Samuel I. Haruna, Agriculture and Environmental Science, Center of Excellence GIS lab, Lincoln University, Jefferson City, MO and Nsalambi Nkongolo, 830 Chestnut Street, Lincoln University of Missouri, Jefferson City, MO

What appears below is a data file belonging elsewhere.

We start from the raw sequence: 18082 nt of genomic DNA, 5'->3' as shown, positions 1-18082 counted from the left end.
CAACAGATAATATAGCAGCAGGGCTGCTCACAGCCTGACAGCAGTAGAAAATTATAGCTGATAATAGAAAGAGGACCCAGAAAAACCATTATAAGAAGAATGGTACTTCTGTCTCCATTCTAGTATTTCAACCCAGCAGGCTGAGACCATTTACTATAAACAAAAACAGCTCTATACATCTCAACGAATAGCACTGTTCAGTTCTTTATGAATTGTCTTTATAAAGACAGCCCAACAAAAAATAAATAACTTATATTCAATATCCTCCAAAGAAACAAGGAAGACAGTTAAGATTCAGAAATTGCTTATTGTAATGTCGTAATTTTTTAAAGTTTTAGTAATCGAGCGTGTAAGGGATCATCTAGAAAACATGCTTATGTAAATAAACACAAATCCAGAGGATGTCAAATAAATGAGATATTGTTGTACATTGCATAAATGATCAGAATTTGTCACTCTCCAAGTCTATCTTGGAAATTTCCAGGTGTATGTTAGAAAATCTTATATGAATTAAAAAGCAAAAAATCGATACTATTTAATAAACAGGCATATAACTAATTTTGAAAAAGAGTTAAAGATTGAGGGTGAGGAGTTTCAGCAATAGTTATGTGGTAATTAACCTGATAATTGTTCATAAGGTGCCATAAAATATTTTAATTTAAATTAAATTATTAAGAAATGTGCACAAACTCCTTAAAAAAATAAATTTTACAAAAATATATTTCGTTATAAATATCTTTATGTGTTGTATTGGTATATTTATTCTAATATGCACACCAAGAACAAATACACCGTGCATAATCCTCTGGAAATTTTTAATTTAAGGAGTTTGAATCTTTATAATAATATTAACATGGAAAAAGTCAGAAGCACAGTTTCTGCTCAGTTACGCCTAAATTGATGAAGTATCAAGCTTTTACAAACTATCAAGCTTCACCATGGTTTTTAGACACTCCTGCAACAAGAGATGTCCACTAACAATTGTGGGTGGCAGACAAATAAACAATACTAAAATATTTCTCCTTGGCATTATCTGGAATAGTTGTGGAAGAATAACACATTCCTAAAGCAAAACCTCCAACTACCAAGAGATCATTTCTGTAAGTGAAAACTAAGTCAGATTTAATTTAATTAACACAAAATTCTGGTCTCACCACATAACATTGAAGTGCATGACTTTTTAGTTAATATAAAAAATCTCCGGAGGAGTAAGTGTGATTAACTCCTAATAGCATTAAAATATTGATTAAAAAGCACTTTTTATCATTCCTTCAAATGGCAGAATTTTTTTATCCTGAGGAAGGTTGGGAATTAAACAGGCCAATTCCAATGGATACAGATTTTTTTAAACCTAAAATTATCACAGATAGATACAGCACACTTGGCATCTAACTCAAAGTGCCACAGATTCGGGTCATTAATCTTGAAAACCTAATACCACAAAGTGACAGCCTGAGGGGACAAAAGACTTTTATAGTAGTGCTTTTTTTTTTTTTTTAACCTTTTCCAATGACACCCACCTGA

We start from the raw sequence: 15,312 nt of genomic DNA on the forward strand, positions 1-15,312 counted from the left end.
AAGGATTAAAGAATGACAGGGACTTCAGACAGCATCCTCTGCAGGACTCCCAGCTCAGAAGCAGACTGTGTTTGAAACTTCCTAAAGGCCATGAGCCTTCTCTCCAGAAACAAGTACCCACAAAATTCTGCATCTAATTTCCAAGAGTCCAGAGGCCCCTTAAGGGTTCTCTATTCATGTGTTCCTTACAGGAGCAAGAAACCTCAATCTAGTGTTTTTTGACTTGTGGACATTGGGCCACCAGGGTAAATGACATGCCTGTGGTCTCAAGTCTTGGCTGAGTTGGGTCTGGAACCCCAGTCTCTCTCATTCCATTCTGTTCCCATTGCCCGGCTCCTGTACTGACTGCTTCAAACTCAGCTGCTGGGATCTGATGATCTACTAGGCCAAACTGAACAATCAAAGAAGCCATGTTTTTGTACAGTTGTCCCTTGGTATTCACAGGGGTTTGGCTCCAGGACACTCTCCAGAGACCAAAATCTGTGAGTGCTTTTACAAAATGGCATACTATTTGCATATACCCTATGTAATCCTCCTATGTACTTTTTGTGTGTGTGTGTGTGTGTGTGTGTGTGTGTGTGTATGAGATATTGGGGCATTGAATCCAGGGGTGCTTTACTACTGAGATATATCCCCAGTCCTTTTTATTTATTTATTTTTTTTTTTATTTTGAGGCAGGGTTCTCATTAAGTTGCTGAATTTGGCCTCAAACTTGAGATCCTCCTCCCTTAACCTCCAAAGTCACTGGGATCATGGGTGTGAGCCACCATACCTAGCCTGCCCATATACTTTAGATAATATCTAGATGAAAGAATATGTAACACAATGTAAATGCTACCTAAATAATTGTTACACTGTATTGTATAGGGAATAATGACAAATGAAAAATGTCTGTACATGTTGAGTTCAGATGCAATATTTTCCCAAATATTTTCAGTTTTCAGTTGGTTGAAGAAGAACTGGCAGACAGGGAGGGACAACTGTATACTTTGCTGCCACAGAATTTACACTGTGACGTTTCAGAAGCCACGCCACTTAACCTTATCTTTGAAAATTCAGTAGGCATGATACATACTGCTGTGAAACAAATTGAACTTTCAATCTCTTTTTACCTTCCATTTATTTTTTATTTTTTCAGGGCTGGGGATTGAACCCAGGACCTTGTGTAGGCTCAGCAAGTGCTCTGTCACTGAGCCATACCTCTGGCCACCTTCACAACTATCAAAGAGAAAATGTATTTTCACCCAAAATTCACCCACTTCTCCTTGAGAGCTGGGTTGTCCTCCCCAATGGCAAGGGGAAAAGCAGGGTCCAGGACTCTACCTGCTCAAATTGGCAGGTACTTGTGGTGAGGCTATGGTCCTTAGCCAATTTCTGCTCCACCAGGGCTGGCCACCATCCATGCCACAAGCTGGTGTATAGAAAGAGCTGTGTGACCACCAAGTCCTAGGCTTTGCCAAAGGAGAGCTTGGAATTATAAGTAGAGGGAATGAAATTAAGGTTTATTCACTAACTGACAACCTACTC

Soil carbon and nitrogen are among the most important soil quality indicators and their availability in the soil will ultimately determine crop yield. The objective of this study was to assess the distribution of soil total carbon (TC) and total nitrogen (TN) at 0 to 60 cm depth in a corn and soybean field. The study was conducted at Lincoln University’s Freeman farm in a 10 acre field divided into 48 plots. The soil of the experimental site is Waldron silty clay loam. Soil samples were collected at four different depths: 0-10 cm, 10-20 cm, 20-40 cm and 40-60 cm in each of the 48 plots. After collection, the soil samples were air-dried and sent to a commercial laboratory for analyses of TC, TN and carbon to nitrogen (C/N) ratio. Results showed TC was about 0.90% in the first three depths and increased shortly to 1.1% in the last depth (40-60 cm). TN, however did not change and was about 0.10% in all depths. Consequently, the C/N ratio also changed and ranged between 9.05 in 0-10 cm to 9.18 in 40-60 cm depth. Variogram analysis showed that the sills (Co+C) ranged between 0.042 m to 2.18 m for TC; 0.00003 m to 0.00044 m for TN and 0.37m to 0.65m for C/N ratio, suggesting a strong variability distribution of soil carbon and nitrogen in this field. Field maps also confirmed a non uniform distribution of TC, TN and C/N across the field.